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Old 05-29-2009, 07:32 PM   #43
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You shouldn't connect a generator to your house through a backfeed arrangement. You must use a transfer switch, otherwise you are pumping electricity back through the grid... and could zap a lineman who believes he is working on a cold wire.

I wonder if the 12.8 full load amps is the normal operating draw or the starting amperage? Worth checking with an ammeter. I would want to ensure that things are okay at startup, when the load is highest. The startup condition will occur every time the unit cycles, which is often enough to cause a problem with low voltages.
************************************************** ***

I'm not arguing with you, I just don't understand this! I haven't done it, but am thinking about it so I want to be sure what I am considering is safe!

If you pull the main fuses coming into the house, how is it possible to backfeed down the incoming line with a small generator that you have connected - lets say to the dryer connection socket?

I have to repeat that I'm not trying to be a smart ass, just trying to get better educated as to whether this is safe or not!

Brian.
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Old 05-29-2009, 07:39 PM   #44
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a little off topic but worth clarifying...

any time I connect my generator to the house, the main supply switch (200A) is switched OFF. This is so I'm not powering all of my neighbors nor am I zapping anyone working on the lines.

I claim to be electrically stupid, but I have learned some things along the way...
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Old 05-29-2009, 07:49 PM   #45
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I guess the biggest reason not to backfeed is that its ILLEGAL. You need to have an isolator transfer switch like described by dmac.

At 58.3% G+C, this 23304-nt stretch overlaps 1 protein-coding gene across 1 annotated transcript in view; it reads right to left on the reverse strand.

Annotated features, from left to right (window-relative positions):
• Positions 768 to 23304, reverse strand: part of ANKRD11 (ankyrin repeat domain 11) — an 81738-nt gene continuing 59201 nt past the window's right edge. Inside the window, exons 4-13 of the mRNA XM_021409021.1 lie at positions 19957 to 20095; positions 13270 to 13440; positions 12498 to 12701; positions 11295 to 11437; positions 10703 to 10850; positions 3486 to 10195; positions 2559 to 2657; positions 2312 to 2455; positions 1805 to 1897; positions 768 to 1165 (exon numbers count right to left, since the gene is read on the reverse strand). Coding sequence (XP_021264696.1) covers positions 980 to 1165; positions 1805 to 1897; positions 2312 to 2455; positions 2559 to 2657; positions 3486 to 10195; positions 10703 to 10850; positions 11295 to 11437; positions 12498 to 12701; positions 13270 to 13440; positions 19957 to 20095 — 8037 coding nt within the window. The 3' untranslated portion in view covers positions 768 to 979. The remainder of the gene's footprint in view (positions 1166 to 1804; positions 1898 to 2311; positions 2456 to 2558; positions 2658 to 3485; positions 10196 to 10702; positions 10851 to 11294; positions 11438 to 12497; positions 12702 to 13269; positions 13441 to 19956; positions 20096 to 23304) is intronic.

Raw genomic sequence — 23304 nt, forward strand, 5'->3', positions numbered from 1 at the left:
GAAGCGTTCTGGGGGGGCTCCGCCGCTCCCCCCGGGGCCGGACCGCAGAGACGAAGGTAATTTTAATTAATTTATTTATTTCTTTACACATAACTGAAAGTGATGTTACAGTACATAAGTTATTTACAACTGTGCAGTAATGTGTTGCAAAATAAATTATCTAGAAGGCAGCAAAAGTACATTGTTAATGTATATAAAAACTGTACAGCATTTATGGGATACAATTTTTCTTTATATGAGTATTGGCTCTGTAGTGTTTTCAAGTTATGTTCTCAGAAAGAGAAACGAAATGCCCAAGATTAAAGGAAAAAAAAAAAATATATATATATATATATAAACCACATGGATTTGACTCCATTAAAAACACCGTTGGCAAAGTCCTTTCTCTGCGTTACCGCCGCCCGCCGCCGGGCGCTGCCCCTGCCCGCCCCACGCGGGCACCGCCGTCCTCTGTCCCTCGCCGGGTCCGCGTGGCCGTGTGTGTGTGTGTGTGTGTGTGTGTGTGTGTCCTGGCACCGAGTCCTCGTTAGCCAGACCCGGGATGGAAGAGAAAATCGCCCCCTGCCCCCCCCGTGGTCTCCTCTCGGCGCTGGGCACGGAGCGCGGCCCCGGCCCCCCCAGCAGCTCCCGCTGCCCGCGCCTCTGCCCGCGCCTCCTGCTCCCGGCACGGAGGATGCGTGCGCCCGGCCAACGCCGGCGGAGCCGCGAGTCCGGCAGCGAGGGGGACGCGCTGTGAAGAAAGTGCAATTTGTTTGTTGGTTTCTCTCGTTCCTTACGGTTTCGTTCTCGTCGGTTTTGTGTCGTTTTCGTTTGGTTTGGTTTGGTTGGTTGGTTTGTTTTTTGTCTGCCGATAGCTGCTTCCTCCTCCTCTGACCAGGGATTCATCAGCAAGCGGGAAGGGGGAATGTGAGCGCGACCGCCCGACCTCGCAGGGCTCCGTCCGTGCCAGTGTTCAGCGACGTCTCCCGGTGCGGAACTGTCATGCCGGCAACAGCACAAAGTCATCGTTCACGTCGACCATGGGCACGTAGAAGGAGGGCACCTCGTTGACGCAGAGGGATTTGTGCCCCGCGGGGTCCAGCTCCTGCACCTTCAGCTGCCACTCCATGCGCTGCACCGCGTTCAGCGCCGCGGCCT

Gee, I wish John HD was here more often..
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Old 05-29-2009, 10:22 PM   #46
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There is no answer?

Hi, so far, unless I missed it, we still haven't got a definite answer on the original question. So my guess-timate is anything below 100 volts is bad. And this must be done for long periods of time to become fatal. Like I said earlier, my in-house portable air conditioner stopped cycling one day so I turned it off. I checked my house voltage and it was down to 88 volts. We were having a brown out. Nothing in my house was damaged due to this and the only thing I did turn off was my portable air conditioner. It has been determined that a poor connection that will melt the plug and or the receptical can and will destroy electrical items regardless of voltage.
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Old 05-29-2009, 10:37 PM   #47
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The rule-of-thumb is 120volts +/- 10%, which is 108v to 132v.
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Old 05-29-2009, 11:14 PM   #48
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One other thing to think about. Read the back of your RV voltage gauge. If it's like mine, it may say that the reading is subject to a variance +- 10%. Means if it's showing 105 volts, the actual voltage available may be another 10% lower. Check out the owners manual on your A/C unit. It will give you a voltage range at which the unit can run at.